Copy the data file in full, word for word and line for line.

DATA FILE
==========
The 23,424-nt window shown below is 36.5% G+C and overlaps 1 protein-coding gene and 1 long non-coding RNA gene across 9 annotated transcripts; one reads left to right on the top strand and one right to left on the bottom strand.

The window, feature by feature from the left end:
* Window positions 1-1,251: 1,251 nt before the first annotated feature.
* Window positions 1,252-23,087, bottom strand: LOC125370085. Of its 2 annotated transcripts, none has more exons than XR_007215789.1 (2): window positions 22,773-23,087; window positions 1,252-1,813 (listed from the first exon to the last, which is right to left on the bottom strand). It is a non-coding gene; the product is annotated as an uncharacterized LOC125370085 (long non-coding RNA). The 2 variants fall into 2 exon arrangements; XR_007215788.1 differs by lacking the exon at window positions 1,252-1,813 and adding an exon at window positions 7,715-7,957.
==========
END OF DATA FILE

The 23,424-nt window shown below is 36.5% G+C and overlaps 1 protein-coding gene and 1 long non-coding RNA gene across 9 annotated transcripts; one reads left to right on the top strand and one right to left on the bottom strand.

The window, feature by feature from the left end:
* Window positions 1-1,251: 1,251 nt before the first annotated feature.
* Window positions 1,252-23,087, bottom strand: LOC125370085. Of its 2 annotated transcripts, none has more exons than XR_007215789.1 (2): window positions 22,773-23,087; window positions 1,252-1,813 (listed from the first exon to the last, which is right to left on the bottom strand). It is a non-coding gene; the product is annotated as an uncharacterized LOC125370085 (long non-coding RNA). The 2 variants fall into 2 exon arrangements; XR_007215788.1 differs by lacking the exon at window positions 1,252-1,813 and adding an exon at window positions 7,715-7,957.